Dharma Offers More Than Just Happiness


A familiar promise often made by teachers of Buddhism is one of happiness. This is true, but the problem with happiness is that it relies on circumstances to experience this much desired emotion. In truth all circumstances are in the grip of impermanence, so when the circumstances that bring happiness go into change so does your happiness.
As well as happiness the practice of Buddha-dharma also promises contentment, which is of a far greater order and importance. Contentment is much more subtle and more difficult to bring into your life, but once established takes you beyond the need to chase ever-changing circumstances that you hope will bring the emotion of happiness. With contentment established you will be happy anyway, because you will no longer be pulled around by life’s vicissitudes but have an equanimity and stability in all situations, this we call the middle way, and so go beyond the stress of continually chasing after the uncertainty of happiness, that proves in the end to be just a temporary shield from the human malaise.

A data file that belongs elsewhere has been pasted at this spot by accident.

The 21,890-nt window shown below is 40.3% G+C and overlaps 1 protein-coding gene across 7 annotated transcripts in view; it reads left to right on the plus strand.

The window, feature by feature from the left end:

The distinction that Aloka makes between worldly happiness and true contentment is fundamental to what first drew me–and continues to draw me–to the Dharma.

Karen Piggin:

As a teenager I struggled with feelings of unhappiness, uncertainty, and a sense that something was not quite right, even though I had everything I needed. Hearing this talk and looking back, it is clear that we have to work on our relationship with ourselves to discover true contentment.

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